Robinson, Roger. The Butterfly Hotel. Leeds : Peepal Tree Press, 2013 . 70 pages. ISBN : 9781845232191
Roger Robinson is a Trinidadian poet and performer who has been based in London for a number of years now. He has had poems published in important anthologies like The Fire People (Edinburgh : Payback Press, 1998) edited by Lemm Sissay, , IC3 : The Penguin Book of New Black Writing in Britain, edited by Courttia Newland and Kadija Sesay (London : Penguin, 2000) and more recently Out of Bounds – British Black and Asian Poets, edited by Jackie Kay, James Procter, and Gemma Robinson (Newcastle upon Tyne : Bloodaxe Books, 2012). He has also published a collection of short stories (Adventures in 3 D, 2001) and two poetry collections, Suitcase (2004) and Suckle (2009). He was once a member of the Urban Poets Society and worked for a while as the programmer for Apples and Snakes performance poetry agency. He is well-known as a performer of his verse.
The Butterfly Hotel (Leeds : Peepal Tree, 2013) is Roger Robinson’s latest poetry collection and can be seen as an extended meditation on the themes of exile, belonging, and home. The collection is neatly divided into three sections, with each section dealing with a particular aspect of the poet’s life. The first section is a series of vignettes about Brixton, the poet’s home from home for a number of years now. The second section focuses on the theme of travelling and being an exile. The third part is concerned with Trinidad and the poet’s relationship with his home island. The three sections are held together by the figure of the monarch butterfly, whose migration from one hemisphere to another mirrors the poet’s own journey.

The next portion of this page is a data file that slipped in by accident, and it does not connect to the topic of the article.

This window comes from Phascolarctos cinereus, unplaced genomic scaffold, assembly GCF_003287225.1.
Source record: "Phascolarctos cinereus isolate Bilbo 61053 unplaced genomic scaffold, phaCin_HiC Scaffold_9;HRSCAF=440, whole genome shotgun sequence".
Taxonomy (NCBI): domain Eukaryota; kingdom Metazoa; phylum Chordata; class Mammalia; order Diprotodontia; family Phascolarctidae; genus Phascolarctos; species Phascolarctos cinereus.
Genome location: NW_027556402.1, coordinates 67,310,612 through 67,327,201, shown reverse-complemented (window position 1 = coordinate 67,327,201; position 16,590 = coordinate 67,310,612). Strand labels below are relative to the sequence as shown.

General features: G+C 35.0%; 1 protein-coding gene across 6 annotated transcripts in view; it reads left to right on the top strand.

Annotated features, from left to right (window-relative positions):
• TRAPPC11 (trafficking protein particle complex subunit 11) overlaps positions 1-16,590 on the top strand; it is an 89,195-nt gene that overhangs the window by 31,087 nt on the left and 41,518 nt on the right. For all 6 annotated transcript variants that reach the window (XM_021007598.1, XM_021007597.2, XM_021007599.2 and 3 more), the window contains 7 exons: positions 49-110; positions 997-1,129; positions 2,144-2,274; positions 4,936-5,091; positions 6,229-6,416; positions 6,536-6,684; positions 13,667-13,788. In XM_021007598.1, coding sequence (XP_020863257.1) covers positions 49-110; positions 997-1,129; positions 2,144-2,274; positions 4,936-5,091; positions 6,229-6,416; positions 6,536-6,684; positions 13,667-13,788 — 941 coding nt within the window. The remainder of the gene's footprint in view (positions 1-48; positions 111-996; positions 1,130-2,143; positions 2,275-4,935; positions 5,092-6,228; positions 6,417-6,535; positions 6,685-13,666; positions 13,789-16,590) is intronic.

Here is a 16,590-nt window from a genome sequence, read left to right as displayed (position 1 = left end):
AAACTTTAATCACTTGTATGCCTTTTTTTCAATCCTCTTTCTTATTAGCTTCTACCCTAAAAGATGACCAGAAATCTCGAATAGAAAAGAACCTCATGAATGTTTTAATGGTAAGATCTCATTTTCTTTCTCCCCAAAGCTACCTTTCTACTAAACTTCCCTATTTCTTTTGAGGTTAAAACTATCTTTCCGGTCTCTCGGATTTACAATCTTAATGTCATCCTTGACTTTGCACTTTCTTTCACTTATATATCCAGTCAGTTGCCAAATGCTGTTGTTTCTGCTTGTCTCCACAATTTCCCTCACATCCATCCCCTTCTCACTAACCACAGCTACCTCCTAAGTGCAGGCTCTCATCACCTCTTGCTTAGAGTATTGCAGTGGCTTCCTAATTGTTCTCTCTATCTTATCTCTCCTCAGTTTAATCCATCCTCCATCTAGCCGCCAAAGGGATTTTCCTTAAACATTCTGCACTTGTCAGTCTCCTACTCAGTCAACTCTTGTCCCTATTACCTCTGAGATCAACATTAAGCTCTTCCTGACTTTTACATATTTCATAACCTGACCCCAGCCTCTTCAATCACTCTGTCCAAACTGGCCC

The first section of the collection is in fact a series of vignettes about Brixton street life and is slightly reminiscent of Linton Kwesi Johnson’s Brixton poems in Dread Beat an’ Blood (London : Bogle L’Ouverture, 1975). Like Johnson, Robinson is a keen social observer and his short pieces are glimpses into the street life of Brixton. The poem entitled “Brixton” is a rap-like descriptive piece roping in anything from the “guys at Twin Barbers” who “talk about Scarface like it was a documentary” to “the dancehall queens […] licking fried chicken grease/from their long neon- green fingernails at KFC”(The Butterfly Hotel 15). As can be seen from these lines, there is a pictorial quality to Robinson’s writing and he certainly has a painter’s eye for detail. In “Brixton Summer”, we learn that the “Jamaican girls of Brixton” are “Rubenesque and ripe” and that they have “shiny, bulging Buddha belleis”. But Robinson is equally alert to Brixton’s darker side and the opening poem of the collection is a tribute to the “angry young men” of Brixton :
“Prayers for the boys on bmx’s swarming the street with swithblade
prayers for the long drips of lifeblood that spray the street like graffiti,
prayers for the stench of curling weed smoke burning away the guilt,
prayers for the young men caught on the wrong road in the wrong
post code” (The Butterfly Hotel 13)
The second section is concerned with the theme of travelling and several poems look back on what must have been a painful experience for the poet, that is his coming to Britain and his new life as an “immigrant”. Poems like “Month One ” and “The Immigrant’s Lament” chart the trauma of finding oneself in an alien environment that one does not understand. The poem entitled “Second-Hand Black Tweed Jacket” uses a charity shop garment as the metaphor for the process of adaptation and the common experience of immigration : wearing someone else’s jacket is a bit like stepping into their shoes.